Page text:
Catastrophic Disasters

The Effects on the Insurance Market

September 25, 2017

What is Mother Nature Doing to Insurance Rates?

In 2005, Hurricane Katrina devastated New Orleans and other parts of the Gulf Coast, resulting in $74 billion in insured losses.

In 2017, Hurricanes Harvey, Irma, and Maria, and two earthquakes in Mexico have caused damage far beyond that.

While the impact of Hurricane Harvey is yet to be fully and specifically determined, Texas Governor Greg Abbott estimates damages could reach up to $180 billion. That would make Harvey the costliest storm in U.S. history. On the lower end of the scale, estimates by Moody’s put the figure at around $48 billion. Hurricane Irma alone could reach several hundred billion in damage costs.

Whichever estimates turn out to be accurate, 2017 has shaped up to be one of the worst catastrophe loss years ever recorded.

Everyone Has Been Caught Off-Guard.
The extent of the damage from multiple catastrophes occurring so close together has caughteveryone, including the insurance industry, unprepared.

Governments, communities, and the industry are facing multiple areas of loss from 2017 natural disaters:

  1. Environmental clean up
  2. Crop damage
  3. Increased cost of construction to rebuild
  4. Loss of power/spoilage
  5. Demolition and clean up
  6. Supply chain interruption (fuel, water, food, labor, transportation)
  7. Overworked claims adjusters
  8. Anxiety and stress
  9. Lost time and opportunity
  10. Loss of life

Congress must also reauthorize the National Flood Insurance Program (NFIP) by September 30, 2017. If it’s allowed to lapse, it won’t be allowed to sell or renew flood insurance policies, pay existing claims, or start any mapping or management activities to create accurate assessments of risk.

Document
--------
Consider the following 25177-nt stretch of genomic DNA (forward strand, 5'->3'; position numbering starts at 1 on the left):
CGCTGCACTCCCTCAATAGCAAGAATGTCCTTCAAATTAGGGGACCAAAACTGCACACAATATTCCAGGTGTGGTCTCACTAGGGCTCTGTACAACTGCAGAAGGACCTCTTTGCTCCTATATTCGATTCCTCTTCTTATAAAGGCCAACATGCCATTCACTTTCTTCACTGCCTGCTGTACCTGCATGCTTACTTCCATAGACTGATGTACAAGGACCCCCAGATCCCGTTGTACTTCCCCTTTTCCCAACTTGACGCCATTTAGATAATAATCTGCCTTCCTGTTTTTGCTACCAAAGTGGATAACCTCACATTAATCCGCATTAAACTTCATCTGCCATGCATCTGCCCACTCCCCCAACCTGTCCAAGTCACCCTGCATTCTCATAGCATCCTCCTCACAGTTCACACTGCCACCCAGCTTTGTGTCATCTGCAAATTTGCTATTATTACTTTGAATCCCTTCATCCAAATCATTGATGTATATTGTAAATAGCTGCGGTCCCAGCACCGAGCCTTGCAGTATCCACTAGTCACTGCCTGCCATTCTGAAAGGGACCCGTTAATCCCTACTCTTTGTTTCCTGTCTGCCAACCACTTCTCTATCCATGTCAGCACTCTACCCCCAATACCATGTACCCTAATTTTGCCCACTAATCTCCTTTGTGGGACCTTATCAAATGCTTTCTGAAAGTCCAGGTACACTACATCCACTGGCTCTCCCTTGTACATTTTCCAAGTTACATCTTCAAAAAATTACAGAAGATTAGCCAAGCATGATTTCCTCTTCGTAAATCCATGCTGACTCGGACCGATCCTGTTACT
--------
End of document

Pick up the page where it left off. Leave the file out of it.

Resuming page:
That all adds up to another kind of loss that could hit all businesses: higher premiums.

Will These Disasters Deplete Insurance Market Capital and
Affect Rates?
Some insurance experts say that payouts will have a ripple effect. When insurance reserves are high, rates are typically low. But when high claims cause reserves to go down, they need to be rebuilt.

A profit warning from one of the world’s largest reinsurers is the latest sign that the death and destruction from a spate of hurricanes and earthquakes in North America are now taking a toll on the titans of global finance. German reinsurer Hannover Re S.E. said it could miss its 2017 profit target because of claims from the natural disasters, its first such warning since the 2008 financial crisis.

Reinsurers, which are in the business of insuring insurance, are experts in managing risk and only rarely get caught off-guard. Analysts say that reinsurers may need to take a fresh look at their risk models as the planet warms and storms become more intense.

Everyone Will Feel Pain From These Catastrophes, but Not Everyone has to Suffer.
Not all businesses will be directly affected by the recent disasters, but risks and higher costs will ultimately be spread out among increased premiums and higher taxes.

That’s why, in the coming year it will be critical for businesses to request an early assessment of insurance costs from their current insurance carrier(s) to help them determine how best to proceed.

Our task at MMA is to minimize these increased costs as best we can by using risk services, data/analytics, and aligning the right carriers with the right business needs.

Those businesses and servicing brokers who have anticipated and planned for risks within their control will not see the increases others may see.